Authorities at Defense Fuel Support Point (DFSP) Point Loma in San Diego, California select Seaman Corporation’s white XR-5 geomembrane to serve as a secondary containment liner at its new LEED certified state-of-the art military fuel terminal.
DFSP Point Loma is the largest defense fuel terminal on the West Coast. Built between 1917 and 1954, the station has the capacity to store one million barrels (42 million gallons) of jet and diesel fuel. The site services significant clientele. The US Navy fleet, the US Marine Corps Air Station Miramar, the 11th District of the US Coast Guard/Homeland Security, the National Oceanographic and Atmospheric Administration (NOAA), and the Military Sealift Command (MSC) all fill their tanks at Point Loma.
Situated alongside San Diego Harbor, the 100 year-old facility is surrounded by water and high-end homes. The site is highly visible, and visited often. In 2003, the various commands using the site had consumed more than 460 million gallons of fuel and oil.
The original facility accommodated 54 storage tanks, including both Aboveground Storage Tanks (ASTs) and Underground Storage Tanks (USTs). Constructed with riveted seams, these tanks began suffering leaks at the seams at varying rates as they aged. The DFSP command had to extract fuel and contaminated water from site soils on an ongoing basis. When 1.5 million gallons of fuel spilled from the site in 2006, authorities had no choice but to replace the tanks.
In 2008, the Defense Logistics Agency (DLA) committed $195 million to modernize the facility under Military Construction (MILCON) project P-401. The largest construction project ever in DLA history, its goal was to replace the existing infrastructure and facilities with modern alternatives to meet the growing demands of the supported groups for the next century. Administrators also wanted the project design to incorporate sustainable operational practices, and to quality for accreditation from the US Green Building Council (USGBC) for Leadership in Energy and Environmental Design (LEED) status.
In a construction project that lasted five years, crews demolished much of the old site and prepared it for upgraded, more environmentally sound facilities. They built eight new 125,000 barrel ASTs, replacing 75% of the existing 54 ASTs and USTs at the site. In only eight tanks, the site offered the same 100 million barrel storage capacity of fuel and marine diesel fuels.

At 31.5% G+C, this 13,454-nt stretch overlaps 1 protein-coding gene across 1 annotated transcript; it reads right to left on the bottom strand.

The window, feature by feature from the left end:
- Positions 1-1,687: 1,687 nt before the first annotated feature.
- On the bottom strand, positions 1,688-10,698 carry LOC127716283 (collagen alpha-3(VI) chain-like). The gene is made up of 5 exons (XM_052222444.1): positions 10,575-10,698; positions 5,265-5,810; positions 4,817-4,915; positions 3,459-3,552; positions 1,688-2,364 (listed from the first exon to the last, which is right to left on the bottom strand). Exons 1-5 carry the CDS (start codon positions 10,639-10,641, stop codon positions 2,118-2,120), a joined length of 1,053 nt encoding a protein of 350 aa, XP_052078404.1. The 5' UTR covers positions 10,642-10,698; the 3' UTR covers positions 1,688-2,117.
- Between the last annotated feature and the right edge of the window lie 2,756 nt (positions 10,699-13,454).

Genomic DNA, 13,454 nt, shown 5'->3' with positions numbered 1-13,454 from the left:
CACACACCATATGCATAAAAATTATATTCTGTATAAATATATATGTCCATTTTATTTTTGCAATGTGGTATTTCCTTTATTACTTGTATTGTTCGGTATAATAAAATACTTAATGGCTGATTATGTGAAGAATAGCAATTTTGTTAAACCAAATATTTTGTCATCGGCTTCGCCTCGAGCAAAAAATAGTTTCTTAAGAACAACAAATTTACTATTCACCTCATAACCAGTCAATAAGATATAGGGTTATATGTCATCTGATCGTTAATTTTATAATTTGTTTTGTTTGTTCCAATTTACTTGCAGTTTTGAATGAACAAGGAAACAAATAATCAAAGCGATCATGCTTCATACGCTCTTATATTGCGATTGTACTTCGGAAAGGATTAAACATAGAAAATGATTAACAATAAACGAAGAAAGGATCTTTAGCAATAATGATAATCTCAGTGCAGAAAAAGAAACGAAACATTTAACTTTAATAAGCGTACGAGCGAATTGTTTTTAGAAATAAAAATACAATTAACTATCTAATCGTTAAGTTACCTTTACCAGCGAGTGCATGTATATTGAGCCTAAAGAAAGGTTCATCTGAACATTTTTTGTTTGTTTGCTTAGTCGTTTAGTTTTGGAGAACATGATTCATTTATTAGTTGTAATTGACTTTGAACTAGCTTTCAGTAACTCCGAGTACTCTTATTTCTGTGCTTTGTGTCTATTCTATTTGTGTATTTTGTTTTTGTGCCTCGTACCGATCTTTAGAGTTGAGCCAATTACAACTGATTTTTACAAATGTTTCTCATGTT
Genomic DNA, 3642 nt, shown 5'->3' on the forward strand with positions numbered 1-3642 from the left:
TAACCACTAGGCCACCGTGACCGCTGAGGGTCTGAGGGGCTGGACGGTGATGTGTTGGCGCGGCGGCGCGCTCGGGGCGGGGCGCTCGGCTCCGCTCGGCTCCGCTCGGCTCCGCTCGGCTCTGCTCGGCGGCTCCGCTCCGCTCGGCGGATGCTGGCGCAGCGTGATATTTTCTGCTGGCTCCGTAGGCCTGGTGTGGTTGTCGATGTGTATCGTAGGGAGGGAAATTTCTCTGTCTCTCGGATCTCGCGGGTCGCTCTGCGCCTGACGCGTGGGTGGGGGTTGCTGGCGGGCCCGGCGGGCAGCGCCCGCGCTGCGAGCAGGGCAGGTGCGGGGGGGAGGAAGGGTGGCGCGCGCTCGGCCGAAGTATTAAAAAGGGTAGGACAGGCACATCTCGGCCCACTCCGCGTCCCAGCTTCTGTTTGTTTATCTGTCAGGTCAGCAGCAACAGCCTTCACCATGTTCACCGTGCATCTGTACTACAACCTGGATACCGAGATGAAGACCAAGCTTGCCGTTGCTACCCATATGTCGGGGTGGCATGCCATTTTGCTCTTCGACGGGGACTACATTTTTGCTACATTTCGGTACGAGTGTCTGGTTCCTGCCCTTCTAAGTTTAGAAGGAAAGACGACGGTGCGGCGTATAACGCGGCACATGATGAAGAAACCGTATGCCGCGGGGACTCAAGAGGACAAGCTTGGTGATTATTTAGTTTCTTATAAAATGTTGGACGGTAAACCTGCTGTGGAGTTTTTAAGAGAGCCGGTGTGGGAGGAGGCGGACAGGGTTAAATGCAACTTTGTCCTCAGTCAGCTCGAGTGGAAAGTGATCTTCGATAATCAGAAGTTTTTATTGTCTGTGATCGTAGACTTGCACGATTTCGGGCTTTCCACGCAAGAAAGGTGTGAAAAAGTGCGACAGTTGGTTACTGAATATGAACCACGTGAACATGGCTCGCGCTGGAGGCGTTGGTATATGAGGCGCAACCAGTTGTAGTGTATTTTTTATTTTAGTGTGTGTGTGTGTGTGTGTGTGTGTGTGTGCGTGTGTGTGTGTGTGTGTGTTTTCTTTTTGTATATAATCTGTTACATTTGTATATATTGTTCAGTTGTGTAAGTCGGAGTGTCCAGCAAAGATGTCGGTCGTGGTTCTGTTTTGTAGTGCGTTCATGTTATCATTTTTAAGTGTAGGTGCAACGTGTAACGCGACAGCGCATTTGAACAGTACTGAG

To give these barrels secondary containment protection, the project design team selected flexible membrane liners in place of concrete. To cover the ground beneath each tank, authorities selected a tan, nylon-based 40-mil polyurethane-coated flexible membrane liner (FML) by Seaman Corporation. Chosen for its excellent abrasion resistance, broad hydrocarbon chemical resistance and unmatched puncture resistance, the advantages of this FML over concrete are numerous. Primarily, they include: lower cost, rapid installation and reduced maintenance.
To line the dike area around the tanks, authorities chose Seaman Corporation’s 30-mil XR-5® fuel resistant, polyester reinforced Ethylene Interpolymer Alloy (EIA) geomembrane. In addition to being UV resistant, XR-5 also provides the advantage of having a low coefficient of thermal expansion. This reduces the probability of the liner failure due to environmental stress cracking caused by repeated expansion and contraction. It also minimizes trip hazards to maintenance personnel otherwise posed by the extreme wrinkling that can occur in geomembranes subject to thermal expansion. Additional product benefits include: ease of installation; ease of maintenance, inspection and repair; cost effectiveness; and, proven long life.
To meet LEED requirements, Seaman Corporation manufactured the dike liner fabric in white. White lowers the membrane’s Solar Reflectance Index (SRI) to below 29, which is the maximum SRI value allowed by LEED’s “Heat Island Effect, Noon-Roof” credit requirement. It also lowers the surface temperature of the membrane in summer months by 30 degrees Fahrenheit, a real bonus for crews maintaining the site.
The DLA completed the project on time in January of 2014. In June of the same year, this state-of-the-art facility became the first fuel facility ever to achieve LEED certification. Making history as the DLA’s largest new fuel facility replacing a pre-World War II fuel storage facility, the site is a show piece for the US Navy.